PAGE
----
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|Impulse and ego
Written by Frances G
(5/4/2010 12:34 a.m.)
in consequence of the missive, Darcy's emotional state (mostly imaginary, LONG), penned by Stephanie
I've often wondered WHEN Darcy decided to ask for Lizzy's hand. Before he left Rosings? On the way over? When he sees her at Hunsford and is overwhelmed? I don't think there is evidence, so we can only speculate. I like to think it's the last option.
The proposal is both in character and out of character at the same time. It's self-centered nature ('of course, she'll accept me, the great Mr. Darcy') is consistent with the Darcy we've seen up to this point. On the other hand, the decison to propose seems to have been made when Elizabeth didn't show up at dinner -- an impulsive action unlike anything we've seen from the deliberative Mr. Darcy. Her absense shows him how much he is attracted to her, feelings that can no longer be quashed by reason. On the way over, he may still believe that he just needs to see her, but when he actually does, it is not enough, and emotion takes over.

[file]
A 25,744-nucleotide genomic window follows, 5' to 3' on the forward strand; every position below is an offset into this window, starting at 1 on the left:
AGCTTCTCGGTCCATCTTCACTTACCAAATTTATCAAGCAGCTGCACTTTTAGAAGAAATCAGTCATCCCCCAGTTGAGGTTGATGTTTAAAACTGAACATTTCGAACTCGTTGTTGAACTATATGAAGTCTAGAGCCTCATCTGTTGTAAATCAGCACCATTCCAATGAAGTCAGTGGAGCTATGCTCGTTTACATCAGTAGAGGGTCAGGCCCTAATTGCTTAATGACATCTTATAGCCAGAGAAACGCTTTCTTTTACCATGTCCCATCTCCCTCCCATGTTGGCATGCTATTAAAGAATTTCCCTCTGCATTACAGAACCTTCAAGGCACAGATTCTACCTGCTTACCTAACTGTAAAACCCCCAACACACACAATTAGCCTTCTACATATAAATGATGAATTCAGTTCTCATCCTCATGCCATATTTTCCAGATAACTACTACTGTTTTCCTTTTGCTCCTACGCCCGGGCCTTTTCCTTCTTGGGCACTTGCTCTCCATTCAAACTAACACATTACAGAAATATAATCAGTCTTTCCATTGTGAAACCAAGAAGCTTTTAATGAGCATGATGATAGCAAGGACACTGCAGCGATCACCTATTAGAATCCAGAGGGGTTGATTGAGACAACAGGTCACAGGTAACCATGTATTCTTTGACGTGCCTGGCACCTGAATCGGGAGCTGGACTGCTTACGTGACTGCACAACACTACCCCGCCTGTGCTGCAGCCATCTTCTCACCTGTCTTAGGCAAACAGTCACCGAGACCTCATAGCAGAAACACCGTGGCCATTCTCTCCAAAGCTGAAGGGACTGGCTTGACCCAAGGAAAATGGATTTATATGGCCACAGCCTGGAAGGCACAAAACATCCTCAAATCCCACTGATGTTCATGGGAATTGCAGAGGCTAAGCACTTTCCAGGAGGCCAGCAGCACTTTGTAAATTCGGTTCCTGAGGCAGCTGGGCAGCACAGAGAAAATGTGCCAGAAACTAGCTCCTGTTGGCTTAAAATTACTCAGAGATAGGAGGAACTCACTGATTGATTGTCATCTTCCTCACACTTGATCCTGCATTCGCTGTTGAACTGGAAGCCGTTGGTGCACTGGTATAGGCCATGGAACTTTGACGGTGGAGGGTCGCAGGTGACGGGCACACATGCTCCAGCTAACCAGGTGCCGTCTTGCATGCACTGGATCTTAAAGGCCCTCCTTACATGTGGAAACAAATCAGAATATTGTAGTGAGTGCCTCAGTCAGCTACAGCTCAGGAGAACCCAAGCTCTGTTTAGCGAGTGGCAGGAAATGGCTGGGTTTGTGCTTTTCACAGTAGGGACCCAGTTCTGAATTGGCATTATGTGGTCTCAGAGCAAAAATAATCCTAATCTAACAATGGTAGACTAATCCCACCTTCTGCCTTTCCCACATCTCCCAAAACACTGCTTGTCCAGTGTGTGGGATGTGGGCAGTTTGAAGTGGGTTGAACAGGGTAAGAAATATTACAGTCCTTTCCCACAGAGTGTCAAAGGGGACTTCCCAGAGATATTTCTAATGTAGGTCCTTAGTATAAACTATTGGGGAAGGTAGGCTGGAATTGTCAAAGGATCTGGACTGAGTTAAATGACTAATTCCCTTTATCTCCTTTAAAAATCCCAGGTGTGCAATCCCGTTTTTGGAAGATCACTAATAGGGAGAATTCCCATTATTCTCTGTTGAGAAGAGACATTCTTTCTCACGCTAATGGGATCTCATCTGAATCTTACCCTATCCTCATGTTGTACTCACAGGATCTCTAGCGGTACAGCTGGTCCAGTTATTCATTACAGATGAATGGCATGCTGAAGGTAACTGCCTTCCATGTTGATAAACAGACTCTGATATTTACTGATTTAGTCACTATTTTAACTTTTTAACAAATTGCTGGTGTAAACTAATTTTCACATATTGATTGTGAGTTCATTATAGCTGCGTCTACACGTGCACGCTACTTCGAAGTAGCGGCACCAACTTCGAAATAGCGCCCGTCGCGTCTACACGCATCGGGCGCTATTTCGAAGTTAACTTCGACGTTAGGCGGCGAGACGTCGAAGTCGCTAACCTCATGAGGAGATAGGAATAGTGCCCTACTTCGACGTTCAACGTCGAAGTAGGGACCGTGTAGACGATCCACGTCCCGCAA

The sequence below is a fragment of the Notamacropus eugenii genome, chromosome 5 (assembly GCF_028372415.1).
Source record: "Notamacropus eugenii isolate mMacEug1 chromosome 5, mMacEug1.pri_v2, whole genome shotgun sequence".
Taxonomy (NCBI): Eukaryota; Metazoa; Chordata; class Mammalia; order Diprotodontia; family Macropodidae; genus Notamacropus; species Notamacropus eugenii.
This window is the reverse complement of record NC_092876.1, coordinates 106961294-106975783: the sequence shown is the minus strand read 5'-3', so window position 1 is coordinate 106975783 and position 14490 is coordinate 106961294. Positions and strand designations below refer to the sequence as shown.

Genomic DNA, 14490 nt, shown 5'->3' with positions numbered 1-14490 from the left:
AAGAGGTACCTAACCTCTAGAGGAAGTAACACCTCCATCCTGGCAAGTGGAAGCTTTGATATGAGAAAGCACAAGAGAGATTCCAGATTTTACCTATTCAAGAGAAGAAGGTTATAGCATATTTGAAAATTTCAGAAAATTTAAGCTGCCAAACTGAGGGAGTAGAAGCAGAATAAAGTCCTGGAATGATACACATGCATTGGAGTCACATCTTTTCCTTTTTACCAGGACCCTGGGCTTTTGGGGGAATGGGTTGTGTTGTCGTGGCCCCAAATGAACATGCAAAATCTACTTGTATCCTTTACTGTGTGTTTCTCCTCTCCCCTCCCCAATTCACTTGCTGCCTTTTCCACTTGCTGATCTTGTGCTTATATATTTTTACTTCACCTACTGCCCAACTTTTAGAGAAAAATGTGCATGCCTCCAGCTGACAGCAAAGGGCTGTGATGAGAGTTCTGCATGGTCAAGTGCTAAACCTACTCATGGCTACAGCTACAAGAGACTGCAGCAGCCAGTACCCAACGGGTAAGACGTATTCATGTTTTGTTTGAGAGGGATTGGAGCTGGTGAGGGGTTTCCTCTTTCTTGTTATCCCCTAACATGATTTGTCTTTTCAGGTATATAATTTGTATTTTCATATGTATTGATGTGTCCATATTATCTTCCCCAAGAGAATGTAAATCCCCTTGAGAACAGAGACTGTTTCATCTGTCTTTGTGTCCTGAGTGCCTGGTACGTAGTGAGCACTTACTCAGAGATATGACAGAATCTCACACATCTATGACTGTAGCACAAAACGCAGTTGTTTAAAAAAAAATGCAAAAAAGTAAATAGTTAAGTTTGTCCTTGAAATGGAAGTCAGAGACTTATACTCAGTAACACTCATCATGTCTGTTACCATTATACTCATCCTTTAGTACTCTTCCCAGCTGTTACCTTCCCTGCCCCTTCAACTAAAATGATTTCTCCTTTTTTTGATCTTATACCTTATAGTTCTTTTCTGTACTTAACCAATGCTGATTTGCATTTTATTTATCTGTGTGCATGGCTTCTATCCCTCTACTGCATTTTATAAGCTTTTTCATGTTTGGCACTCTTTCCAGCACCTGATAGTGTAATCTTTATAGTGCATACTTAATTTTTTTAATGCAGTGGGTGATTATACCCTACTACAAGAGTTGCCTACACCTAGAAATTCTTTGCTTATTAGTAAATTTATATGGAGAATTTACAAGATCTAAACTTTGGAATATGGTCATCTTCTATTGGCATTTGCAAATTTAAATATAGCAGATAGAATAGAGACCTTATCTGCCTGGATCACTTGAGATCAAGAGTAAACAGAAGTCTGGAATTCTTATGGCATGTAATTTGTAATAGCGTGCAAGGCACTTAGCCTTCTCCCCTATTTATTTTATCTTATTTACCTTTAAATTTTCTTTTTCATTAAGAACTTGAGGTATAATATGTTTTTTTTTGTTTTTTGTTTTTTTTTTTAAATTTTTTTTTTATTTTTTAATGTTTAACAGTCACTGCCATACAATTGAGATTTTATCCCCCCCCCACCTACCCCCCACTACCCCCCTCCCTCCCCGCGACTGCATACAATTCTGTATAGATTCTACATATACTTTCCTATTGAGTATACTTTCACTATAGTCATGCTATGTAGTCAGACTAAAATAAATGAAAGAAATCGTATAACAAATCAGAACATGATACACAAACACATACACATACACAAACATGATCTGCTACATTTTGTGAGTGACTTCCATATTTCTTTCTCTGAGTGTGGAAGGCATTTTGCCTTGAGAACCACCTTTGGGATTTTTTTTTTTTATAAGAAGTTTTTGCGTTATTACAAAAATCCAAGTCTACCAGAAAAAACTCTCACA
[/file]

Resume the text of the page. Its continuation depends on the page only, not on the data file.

The combination of impulse and ego yields a proposal that is doomed to failure. Without ego, his impulsiveness could have translated into a clearer expression of his ardent admiration. With more advance consideration, he might have have admitted the need to "sell" himself more (although we might have wound up with something more like Mr. Collins who enumerates the advantages of the match before he is run away by his feelings -- perish the thought.)
Of course, a smoother proposal would have led to a very different novel, so we are lucky that he made so many mis-steps ;)
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